Cole’s first story comes like a punch in the gut. Visceral and shocking, it unfolds from a circular forest clearing into a scene of gunshots and attempted escape, sharp in its clarity, scale and impact. Two photographs of woodland or parkland, a public statue wrapped in brown fabric, an abundant apple tree and two views of a further tree against a building with large windows follow this, not the setting of the story exactly but something comparable, maybe even places that are closer to home. The photographs carry echoes of the story, their locations specific but non-identifiable. The last image in this sequence is a blurred view of open grass and trees, as if the photographer is moving very quickly through the landscape, running like the protagonists in the story.

Many of Cole’s photographs point towards the passage of time. Two facing plates show similar views of a high-rise building at night and in daylight. Our eyes are drawn to different areas of the two images as elements recede into darkness or slip into focus. The grid formation of the building’s windows is recalled in the braille panels that feature elsewhere in the publication and in ceramic tiles, bricks and blocks of stone that appear in several of the photographs. The tower formations are mimicked through trees and architectural structures scattered throughout – including one grand column behind which a piece of litter has been tucked – a stack of books with their spines turned away from the camera, and more loosely, in the rougher surfaces of multiple large rocks. Whole mountains, boulders, smaller rocks and sand chart an ever-diminishing sense of scale that is grounding and humbling.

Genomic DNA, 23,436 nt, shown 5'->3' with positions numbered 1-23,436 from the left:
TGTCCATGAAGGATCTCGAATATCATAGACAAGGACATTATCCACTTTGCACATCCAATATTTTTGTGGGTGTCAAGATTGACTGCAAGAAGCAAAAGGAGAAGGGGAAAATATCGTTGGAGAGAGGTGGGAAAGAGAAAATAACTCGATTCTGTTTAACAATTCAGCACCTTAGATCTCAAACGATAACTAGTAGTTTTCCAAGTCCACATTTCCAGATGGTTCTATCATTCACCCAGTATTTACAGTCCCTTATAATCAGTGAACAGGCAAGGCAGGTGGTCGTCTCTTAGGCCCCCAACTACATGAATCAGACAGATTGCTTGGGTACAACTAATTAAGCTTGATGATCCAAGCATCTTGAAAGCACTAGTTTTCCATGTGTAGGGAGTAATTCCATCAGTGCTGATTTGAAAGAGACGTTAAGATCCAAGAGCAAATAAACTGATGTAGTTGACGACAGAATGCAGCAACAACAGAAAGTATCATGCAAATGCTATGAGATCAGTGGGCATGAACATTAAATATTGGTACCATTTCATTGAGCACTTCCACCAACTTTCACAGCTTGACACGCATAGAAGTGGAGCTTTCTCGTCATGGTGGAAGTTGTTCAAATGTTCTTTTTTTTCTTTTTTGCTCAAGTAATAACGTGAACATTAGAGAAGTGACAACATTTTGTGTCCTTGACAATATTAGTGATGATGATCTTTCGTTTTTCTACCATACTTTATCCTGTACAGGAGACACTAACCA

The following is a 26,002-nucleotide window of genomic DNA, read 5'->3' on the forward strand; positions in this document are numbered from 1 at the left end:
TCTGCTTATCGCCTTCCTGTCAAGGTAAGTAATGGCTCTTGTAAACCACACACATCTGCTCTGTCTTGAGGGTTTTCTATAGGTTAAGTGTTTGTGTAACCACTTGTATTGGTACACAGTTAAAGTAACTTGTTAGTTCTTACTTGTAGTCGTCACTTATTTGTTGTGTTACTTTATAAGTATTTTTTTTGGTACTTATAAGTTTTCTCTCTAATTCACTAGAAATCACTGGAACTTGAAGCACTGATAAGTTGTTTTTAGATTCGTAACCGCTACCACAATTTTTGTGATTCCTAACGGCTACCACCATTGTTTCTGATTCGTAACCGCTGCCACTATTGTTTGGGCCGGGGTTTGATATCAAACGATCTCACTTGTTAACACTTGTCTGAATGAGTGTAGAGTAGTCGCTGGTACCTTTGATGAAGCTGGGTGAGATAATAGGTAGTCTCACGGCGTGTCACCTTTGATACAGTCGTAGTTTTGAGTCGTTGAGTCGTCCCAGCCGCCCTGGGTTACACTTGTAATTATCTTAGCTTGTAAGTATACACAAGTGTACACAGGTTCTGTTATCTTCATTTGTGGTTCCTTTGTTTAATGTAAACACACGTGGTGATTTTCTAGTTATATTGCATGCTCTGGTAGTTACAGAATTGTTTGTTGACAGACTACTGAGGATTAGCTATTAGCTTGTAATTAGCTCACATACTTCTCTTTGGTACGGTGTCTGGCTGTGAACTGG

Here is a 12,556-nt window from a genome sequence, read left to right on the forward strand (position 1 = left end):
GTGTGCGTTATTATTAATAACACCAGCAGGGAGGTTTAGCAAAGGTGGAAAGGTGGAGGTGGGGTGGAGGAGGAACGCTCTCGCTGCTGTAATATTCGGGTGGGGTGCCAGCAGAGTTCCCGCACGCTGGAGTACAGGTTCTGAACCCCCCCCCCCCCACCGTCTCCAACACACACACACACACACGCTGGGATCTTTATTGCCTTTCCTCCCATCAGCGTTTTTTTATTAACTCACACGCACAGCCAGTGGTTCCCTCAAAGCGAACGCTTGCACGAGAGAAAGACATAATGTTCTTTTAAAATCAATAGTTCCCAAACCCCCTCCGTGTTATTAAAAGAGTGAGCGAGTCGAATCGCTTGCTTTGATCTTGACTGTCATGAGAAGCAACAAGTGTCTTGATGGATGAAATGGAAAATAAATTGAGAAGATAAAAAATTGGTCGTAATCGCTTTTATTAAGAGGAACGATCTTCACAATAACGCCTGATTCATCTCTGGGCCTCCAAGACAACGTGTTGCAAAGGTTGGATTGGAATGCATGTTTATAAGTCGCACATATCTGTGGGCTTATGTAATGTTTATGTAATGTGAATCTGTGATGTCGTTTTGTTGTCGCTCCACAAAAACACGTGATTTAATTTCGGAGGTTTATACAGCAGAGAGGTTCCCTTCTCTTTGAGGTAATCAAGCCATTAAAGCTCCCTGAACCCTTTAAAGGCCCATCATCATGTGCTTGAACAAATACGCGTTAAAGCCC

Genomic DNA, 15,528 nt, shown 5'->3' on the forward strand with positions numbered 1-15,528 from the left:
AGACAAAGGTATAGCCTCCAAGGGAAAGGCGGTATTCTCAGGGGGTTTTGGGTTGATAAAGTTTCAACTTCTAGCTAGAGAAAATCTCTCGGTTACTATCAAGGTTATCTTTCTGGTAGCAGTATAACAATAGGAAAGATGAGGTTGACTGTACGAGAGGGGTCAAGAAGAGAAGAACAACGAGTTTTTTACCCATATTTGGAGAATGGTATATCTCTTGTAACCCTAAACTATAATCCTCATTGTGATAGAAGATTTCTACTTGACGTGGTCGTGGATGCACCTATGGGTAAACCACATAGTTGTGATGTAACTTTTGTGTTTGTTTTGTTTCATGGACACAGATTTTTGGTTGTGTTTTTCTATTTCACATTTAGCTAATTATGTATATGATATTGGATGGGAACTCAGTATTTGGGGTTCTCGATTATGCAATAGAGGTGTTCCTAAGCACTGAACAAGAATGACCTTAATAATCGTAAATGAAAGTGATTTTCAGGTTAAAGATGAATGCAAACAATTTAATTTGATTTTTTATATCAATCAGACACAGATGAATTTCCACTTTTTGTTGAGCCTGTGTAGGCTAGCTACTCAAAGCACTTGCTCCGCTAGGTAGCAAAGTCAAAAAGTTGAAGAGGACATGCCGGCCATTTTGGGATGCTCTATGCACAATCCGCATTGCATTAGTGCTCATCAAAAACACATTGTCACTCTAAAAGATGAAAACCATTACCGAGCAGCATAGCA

Cole’s stories carry significant political weight. Post-apocalyptic or crisis scenarios are either foregrounded in the action or hover more insidiously in the background. There are multiple displaced people, dead people, people threatened by the landscape, weather, ill-health, violence and bureaucracy. There are repressed histories and memories that resurface. These themes are supported and extended by the photographs, so that even a quiet, apparently innocuous image – a brick wall, boulder or spillage – becomes highly charged. A piece of paper torn from a lamppost becomes an action of resistance or suppression, fences and walls become borders of exclusion, a mound of earth becomes a grave, a dead bird becomes a dead human. Specific formal arrangements and motifs – particularly water, rock and shadow – repeat, disappearing for a while and then bobbing back up like a float pushed beneath waves.